An official with a National Football League club said yesterday he is "very optimistic" that the Raiders will be playing their home games in Oakland next season and cited a legal precedent to substantitate the NFL's contention it has control of franchises.

Charles W. Sullivan, an attorney who is vice president of the New England Patriots, said. "We're looking forward to playing the first exhibition game in Oakland in 1980, against the Raiders and rewarding the fans there for their enthusiasm."

What if the Raiders show up at the Los Angeles Coliseum and notify the other NFL teams that is where they will play their home games?

"I don't believe they will do that," Sullivan said. "They would have to pay their players and they would have no teams to play against. The league is going to schedule the Radiers' home games in Oakland."

Among three legal precedents Sullivan cited as demonstrating that the league has the right to compel compliance with its constitution is one involving the New York Titans of the old American Football League, which was merged with the NFL with the sanction of Congress.

Sullivan recalled that the Titans failed to obey AFL regulations when they did not pay their players or league assessments.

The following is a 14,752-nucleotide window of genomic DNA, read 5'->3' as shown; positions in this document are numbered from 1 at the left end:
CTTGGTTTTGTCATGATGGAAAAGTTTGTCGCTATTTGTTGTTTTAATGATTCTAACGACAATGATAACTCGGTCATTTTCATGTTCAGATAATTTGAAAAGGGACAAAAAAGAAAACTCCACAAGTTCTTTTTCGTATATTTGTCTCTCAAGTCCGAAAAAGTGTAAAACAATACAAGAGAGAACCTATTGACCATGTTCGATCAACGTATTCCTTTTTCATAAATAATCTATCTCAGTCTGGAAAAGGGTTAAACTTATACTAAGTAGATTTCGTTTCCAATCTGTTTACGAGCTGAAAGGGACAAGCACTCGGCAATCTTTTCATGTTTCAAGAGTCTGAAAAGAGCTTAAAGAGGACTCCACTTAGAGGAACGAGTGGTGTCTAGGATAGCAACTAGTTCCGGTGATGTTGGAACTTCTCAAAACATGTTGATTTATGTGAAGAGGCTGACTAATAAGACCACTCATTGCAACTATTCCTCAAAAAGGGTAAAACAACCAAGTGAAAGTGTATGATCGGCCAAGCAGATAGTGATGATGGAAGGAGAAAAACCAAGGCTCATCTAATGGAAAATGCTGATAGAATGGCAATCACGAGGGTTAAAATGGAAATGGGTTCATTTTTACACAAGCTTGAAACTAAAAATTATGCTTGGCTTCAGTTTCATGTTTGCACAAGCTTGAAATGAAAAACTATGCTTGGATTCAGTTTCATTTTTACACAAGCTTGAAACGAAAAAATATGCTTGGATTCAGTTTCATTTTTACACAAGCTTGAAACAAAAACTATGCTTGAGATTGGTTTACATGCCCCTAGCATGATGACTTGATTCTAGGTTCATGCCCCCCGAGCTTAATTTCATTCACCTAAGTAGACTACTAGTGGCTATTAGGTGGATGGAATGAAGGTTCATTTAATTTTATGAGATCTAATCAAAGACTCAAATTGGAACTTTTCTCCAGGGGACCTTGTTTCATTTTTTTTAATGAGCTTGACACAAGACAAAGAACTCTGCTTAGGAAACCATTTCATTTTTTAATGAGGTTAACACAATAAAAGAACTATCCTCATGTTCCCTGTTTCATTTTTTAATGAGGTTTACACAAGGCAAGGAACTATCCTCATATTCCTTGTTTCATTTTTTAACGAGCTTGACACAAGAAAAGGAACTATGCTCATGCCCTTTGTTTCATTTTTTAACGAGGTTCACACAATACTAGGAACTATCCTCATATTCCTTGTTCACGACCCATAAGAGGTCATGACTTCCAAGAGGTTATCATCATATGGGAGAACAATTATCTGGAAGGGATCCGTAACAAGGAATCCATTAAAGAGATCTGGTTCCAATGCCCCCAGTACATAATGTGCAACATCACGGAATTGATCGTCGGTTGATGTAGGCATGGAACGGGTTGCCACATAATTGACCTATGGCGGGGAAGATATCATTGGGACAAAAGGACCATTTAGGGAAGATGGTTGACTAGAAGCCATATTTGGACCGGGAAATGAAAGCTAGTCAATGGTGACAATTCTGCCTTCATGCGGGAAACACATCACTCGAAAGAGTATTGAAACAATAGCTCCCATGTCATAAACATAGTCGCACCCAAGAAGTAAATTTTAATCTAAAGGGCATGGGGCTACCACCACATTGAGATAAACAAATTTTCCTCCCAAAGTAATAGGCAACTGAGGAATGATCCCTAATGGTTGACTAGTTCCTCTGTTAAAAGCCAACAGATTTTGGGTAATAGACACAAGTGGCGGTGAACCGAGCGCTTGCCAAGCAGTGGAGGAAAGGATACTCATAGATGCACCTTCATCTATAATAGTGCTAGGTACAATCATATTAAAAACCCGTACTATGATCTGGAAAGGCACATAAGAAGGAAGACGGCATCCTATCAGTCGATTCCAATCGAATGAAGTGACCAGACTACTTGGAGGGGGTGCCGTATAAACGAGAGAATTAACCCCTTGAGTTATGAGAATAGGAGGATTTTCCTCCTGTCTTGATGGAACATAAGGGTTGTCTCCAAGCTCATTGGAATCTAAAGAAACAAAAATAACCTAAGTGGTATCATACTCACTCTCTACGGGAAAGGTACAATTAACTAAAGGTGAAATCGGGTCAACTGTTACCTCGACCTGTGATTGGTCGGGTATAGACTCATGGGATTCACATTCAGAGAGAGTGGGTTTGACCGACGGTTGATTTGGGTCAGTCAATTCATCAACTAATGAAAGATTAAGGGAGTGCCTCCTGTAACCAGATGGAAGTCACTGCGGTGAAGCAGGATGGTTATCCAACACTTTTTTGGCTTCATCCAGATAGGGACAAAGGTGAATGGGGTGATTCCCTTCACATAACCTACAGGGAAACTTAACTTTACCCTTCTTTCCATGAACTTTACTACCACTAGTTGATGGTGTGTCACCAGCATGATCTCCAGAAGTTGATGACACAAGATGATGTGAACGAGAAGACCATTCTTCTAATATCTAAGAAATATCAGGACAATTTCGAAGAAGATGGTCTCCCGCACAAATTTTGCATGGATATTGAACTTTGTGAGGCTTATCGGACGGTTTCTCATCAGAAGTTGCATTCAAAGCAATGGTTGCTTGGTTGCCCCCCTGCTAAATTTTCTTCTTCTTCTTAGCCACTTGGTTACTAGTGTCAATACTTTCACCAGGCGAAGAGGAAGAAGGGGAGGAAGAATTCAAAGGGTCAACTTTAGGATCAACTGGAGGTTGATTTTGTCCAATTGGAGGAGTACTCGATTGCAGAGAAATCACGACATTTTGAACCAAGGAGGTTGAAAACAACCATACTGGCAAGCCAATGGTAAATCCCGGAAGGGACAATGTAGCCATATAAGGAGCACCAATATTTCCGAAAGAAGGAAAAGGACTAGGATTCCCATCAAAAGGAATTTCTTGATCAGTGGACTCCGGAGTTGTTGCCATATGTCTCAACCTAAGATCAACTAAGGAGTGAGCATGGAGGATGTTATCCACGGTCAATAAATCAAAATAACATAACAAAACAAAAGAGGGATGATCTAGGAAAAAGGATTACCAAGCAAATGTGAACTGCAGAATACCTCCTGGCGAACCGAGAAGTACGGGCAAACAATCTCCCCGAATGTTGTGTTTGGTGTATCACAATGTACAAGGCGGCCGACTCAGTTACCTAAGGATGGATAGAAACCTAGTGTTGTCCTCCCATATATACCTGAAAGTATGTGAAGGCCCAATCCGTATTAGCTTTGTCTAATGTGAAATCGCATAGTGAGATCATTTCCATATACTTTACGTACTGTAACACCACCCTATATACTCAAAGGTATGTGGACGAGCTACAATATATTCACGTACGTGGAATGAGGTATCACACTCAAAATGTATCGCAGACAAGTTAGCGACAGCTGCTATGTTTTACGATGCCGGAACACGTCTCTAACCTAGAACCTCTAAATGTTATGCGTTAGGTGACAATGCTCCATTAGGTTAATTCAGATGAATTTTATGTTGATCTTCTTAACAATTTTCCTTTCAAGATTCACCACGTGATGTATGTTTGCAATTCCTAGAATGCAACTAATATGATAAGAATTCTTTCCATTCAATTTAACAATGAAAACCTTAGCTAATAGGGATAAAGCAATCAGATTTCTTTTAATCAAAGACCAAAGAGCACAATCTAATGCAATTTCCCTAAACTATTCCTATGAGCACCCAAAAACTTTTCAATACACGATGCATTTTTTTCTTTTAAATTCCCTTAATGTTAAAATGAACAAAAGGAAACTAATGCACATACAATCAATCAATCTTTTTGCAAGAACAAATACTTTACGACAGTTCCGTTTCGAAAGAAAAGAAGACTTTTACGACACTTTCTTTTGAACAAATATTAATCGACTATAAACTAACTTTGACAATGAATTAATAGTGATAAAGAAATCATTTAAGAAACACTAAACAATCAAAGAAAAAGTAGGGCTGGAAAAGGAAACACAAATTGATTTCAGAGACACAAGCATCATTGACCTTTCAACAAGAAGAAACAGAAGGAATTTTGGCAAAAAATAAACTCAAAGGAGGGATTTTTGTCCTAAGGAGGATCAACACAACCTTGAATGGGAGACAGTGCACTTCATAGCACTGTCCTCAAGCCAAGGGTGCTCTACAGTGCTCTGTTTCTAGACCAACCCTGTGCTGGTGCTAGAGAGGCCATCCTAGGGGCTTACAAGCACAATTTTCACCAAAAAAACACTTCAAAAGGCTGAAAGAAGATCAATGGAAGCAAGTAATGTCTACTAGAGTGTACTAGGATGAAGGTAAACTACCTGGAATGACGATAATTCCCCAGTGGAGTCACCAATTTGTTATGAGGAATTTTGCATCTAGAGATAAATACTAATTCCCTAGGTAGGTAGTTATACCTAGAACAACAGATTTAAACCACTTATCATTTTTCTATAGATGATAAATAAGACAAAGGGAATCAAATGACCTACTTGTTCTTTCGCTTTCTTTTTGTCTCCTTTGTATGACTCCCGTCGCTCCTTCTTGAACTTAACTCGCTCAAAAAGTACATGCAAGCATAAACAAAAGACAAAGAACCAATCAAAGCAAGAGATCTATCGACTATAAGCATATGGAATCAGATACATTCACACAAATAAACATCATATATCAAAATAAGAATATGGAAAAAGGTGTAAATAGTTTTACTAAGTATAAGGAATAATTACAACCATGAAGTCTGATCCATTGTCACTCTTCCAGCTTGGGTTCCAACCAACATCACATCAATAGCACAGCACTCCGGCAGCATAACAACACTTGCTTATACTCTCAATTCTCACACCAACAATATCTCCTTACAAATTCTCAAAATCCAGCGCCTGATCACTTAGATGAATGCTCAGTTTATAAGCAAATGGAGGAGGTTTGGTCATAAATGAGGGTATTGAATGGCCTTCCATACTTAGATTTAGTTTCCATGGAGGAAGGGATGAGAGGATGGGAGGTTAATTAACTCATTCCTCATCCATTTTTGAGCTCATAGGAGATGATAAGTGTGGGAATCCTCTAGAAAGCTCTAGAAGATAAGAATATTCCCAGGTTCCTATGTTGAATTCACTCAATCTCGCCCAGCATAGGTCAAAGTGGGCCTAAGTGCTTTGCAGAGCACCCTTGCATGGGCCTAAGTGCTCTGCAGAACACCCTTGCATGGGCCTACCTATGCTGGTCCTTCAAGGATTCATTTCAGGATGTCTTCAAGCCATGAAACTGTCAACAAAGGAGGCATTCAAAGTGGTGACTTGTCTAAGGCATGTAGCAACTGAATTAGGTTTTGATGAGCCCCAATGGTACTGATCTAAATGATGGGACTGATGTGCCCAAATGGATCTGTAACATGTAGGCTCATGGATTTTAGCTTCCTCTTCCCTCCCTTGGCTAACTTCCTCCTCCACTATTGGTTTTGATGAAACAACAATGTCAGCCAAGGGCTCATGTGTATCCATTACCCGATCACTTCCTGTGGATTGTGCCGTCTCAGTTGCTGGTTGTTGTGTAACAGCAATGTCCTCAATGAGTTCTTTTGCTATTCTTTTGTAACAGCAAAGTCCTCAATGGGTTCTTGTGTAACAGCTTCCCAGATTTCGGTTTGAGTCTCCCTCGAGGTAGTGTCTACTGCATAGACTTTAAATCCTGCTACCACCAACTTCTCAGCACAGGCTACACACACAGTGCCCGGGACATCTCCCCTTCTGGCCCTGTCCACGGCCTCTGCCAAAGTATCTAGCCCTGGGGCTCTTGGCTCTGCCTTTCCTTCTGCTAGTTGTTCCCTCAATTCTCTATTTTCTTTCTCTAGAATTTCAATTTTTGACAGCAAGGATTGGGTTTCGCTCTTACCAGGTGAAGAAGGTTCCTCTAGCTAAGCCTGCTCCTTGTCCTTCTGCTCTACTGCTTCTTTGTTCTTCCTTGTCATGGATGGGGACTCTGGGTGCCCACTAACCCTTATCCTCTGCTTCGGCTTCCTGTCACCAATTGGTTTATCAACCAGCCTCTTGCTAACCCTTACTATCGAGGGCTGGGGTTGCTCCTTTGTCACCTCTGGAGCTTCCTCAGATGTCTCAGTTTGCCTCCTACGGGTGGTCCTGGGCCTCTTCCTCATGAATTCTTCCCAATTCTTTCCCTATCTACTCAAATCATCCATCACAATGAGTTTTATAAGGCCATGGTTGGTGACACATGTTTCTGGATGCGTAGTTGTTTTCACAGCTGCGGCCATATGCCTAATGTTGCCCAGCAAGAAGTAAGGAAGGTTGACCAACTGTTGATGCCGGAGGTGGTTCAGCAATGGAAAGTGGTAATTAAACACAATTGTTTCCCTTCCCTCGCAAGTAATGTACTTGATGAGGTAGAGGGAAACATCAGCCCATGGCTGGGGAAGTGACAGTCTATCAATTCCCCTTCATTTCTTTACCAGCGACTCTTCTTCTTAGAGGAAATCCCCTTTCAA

"The league took over the franchise through bankruptcy proceedings in the Southern District Court of New York," Sullivan said, "and awarded it to a group headed by Sonny Werblin, which became the New York Jets."

Sullivan's father, Wiliam H. Sullivan Jr., is president of the Patriots, but Charles Sullivan is held in high regard in NFL circles of its official thinking. He made the motion to have the league invoke its three-fourths-vote rule against permitting the Raiders to move to Los Angeles.

Sullivan noted that Lawrence Luchino, secretary and general counsel, is representing the Redskins at the league meeting in Palm Springs in the absence of Edward Bennett Williams, president, and Jack Kent Cooke, 86 percent stockholder and vice president.

Sullivan said there has been no discussion at the meeting about club executives controlling teams in different sports, such as Williams of the Redskins, who owns the Baltimore Orioles.

Sullivan did cite a precedent relative to dual control. He said the majority owner of the New York Islanders hockey team -- Roy Boe -- also owned an interest in the New Jersey Nets basketball team and was using money from the Islander's profits to help the Nets, who were having financial problems.

"A limited partner in the Islanders complained," Sullivan said, "and a court appointed a receiver to take charge of the Islanders."

Sullivan said of the present conflict with the Raiders: "In my judgment, the Ninth Circuit Court of Appeals or the U.S. Supreme Court will uphold as reasonable our rule about controlling the moving of teams.

"If there was no rule, a team could move to Bangkok. There are precedents, and this is a joint venture.